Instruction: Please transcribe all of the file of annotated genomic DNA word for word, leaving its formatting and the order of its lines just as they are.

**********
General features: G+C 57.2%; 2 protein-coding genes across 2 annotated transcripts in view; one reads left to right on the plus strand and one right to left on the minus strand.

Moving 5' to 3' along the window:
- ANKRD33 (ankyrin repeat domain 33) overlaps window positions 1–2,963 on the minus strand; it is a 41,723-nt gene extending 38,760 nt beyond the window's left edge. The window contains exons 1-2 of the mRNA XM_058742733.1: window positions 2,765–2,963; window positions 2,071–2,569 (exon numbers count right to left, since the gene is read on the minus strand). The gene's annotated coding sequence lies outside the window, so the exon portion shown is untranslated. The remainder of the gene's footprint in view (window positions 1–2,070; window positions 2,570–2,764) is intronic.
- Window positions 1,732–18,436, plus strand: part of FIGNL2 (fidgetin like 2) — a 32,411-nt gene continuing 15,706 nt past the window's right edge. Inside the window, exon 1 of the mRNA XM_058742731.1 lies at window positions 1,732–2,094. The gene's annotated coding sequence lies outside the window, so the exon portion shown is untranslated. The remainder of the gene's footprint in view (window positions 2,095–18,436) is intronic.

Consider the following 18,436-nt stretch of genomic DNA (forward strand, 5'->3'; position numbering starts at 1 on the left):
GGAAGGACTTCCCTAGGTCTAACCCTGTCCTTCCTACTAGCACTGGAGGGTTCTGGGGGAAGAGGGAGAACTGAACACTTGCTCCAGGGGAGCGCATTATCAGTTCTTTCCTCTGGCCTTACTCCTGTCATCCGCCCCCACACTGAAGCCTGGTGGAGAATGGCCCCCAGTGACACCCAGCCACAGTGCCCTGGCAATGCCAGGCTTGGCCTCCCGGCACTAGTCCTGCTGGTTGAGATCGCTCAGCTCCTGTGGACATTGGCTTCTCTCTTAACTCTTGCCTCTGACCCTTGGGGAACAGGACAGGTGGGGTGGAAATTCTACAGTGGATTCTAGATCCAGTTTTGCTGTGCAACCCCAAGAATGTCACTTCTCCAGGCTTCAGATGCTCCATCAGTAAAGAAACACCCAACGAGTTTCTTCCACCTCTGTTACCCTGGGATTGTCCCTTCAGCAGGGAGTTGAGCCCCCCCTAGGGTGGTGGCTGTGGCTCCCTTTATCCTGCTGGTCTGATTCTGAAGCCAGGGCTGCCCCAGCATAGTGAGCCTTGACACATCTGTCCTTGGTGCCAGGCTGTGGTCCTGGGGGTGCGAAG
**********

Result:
General features: G+C 57.2%; 2 protein-coding genes across 2 annotated transcripts in view; one reads left to right on the plus strand and one right to left on the minus strand.

Moving 5' to 3' along the window:
- ANKRD33 (ankyrin repeat domain 33) overlaps window positions 1–2,963 on the minus strand; it is a 41,723-nt gene extending 38,760 nt beyond the window's left edge. The window contains exons 1-2 of the mRNA XM_058742733.1: window positions 2,765–2,963; window positions 2,071–2,569 (exon numbers count right to left, since the gene is read on the minus strand). The gene's annotated coding sequence lies outside the window, so the exon portion shown is untranslated. The remainder of the gene's footprint in view (window positions 1–2,070; window positions 2,570–2,764) is intronic.
- Window positions 1,732–18,436, plus strand: part of FIGNL2 (fidgetin like 2) — a 32,411-nt gene continuing 15,706 nt past the window's right edge. Inside the window, exon 1 of the mRNA XM_058742731.1 lies at window positions 1,732–2,094. The gene's annotated coding sequence lies outside the window, so the exon portion shown is untranslated. The remainder of the gene's footprint in view (window positions 2,095–18,436) is intronic.

Consider the following 18,436-nt stretch of genomic DNA (forward strand, 5'->3'; position numbering starts at 1 on the left):
GGAAGGACTTCCCTAGGTCTAACCCTGTCCTTCCTACTAGCACTGGAGGGTTCTGGGGGAAGAGGGAGAACTGAACACTTGCTCCAGGGGAGCGCATTATCAGTTCTTTCCTCTGGCCTTACTCCTGTCATCCGCCCCCACACTGAAGCCTGGTGGAGAATGGCCCCCAGTGACACCCAGCCACAGTGCCCTGGCAATGCCAGGCTTGGCCTCCCGGCACTAGTCCTGCTGGTTGAGATCGCTCAGCTCCTGTGGACATTGGCTTCTCTCTTAACTCTTGCCTCTGACCCTTGGGGAACAGGACAGGTGGGGTGGAAATTCTACAGTGGATTCTAGATCCAGTTTTGCTGTGCAACCCCAAGAATGTCACTTCTCCAGGCTTCAGATGCTCCATCAGTAAAGAAACACCCAACGAGTTTCTTCCACCTCTGTTACCCTGGGATTGTCCCTTCAGCAGGGAGTTGAGCCCCCCCTAGGGTGGTGGCTGTGGCTCCCTTTATCCTGCTGGTCTGATTCTGAAGCCAGGGCTGCCCCAGCATAGTGAGCCTTGACACATCTGTCCTTGGTGCCAGGCTGTGGTCCTGGGGGTGCGAAG